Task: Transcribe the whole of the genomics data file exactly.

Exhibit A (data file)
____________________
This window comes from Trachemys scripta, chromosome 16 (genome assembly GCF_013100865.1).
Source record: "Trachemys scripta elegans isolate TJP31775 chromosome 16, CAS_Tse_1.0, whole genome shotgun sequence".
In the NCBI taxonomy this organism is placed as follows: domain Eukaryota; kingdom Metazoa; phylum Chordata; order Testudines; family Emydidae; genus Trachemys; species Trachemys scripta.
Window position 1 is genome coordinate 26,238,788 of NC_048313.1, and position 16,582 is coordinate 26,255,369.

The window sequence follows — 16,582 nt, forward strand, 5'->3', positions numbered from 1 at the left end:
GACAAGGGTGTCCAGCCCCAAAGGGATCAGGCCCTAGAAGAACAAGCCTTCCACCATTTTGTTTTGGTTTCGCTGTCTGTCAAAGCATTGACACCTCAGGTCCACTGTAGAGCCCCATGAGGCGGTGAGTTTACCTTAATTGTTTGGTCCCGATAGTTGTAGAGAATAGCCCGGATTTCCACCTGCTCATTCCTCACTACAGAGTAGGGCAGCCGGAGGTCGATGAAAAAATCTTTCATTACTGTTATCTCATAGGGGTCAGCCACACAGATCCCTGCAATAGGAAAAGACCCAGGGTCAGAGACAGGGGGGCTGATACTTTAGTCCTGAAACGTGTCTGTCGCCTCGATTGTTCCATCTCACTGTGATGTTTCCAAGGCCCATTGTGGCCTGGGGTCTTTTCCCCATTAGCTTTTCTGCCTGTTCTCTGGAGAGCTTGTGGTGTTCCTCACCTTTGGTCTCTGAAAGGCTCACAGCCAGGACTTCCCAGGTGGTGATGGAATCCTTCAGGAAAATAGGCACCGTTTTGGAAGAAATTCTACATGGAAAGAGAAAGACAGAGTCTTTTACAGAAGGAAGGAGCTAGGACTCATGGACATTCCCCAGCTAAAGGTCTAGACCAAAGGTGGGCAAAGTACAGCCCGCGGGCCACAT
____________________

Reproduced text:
This window comes from Trachemys scripta, chromosome 16 (genome assembly GCF_013100865.1).
Source record: "Trachemys scripta elegans isolate TJP31775 chromosome 16, CAS_Tse_1.0, whole genome shotgun sequence".
In the NCBI taxonomy this organism is placed as follows: domain Eukaryota; kingdom Metazoa; phylum Chordata; order Testudines; family Emydidae; genus Trachemys; species Trachemys scripta.
Window position 1 is genome coordinate 26,238,788 of NC_048313.1, and position 16,582 is coordinate 26,255,369.

The window sequence follows — 16,582 nt, forward strand, 5'->3', positions numbered from 1 at the left end:
GACAAGGGTGTCCAGCCCCAAAGGGATCAGGCCCTAGAAGAACAAGCCTTCCACCATTTTGTTTTGGTTTCGCTGTCTGTCAAAGCATTGACACCTCAGGTCCACTGTAGAGCCCCATGAGGCGGTGAGTTTACCTTAATTGTTTGGTCCCGATAGTTGTAGAGAATAGCCCGGATTTCCACCTGCTCATTCCTCACTACAGAGTAGGGCAGCCGGAGGTCGATGAAAAAATCTTTCATTACTGTTATCTCATAGGGGTCAGCCACACAGATCCCTGCAATAGGAAAAGACCCAGGGTCAGAGACAGGGGGGCTGATACTTTAGTCCTGAAACGTGTCTGTCGCCTCGATTGTTCCATCTCACTGTGATGTTTCCAAGGCCCATTGTGGCCTGGGGTCTTTTCCCCATTAGCTTTTCTGCCTGTTCTCTGGAGAGCTTGTGGTGTTCCTCACCTTTGGTCTCTGAAAGGCTCACAGCCAGGACTTCCCAGGTGGTGATGGAATCCTTCAGGAAAATAGGCACCGTTTTGGAAGAAATTCTACATGGAAAGAGAAAGACAGAGTCTTTTACAGAAGGAAGGAGCTAGGACTCATGGACATTCCCCAGCTAAAGGTCTAGACCAAAGGTGGGCAAAGTACAGCCCGCGGGCCACAT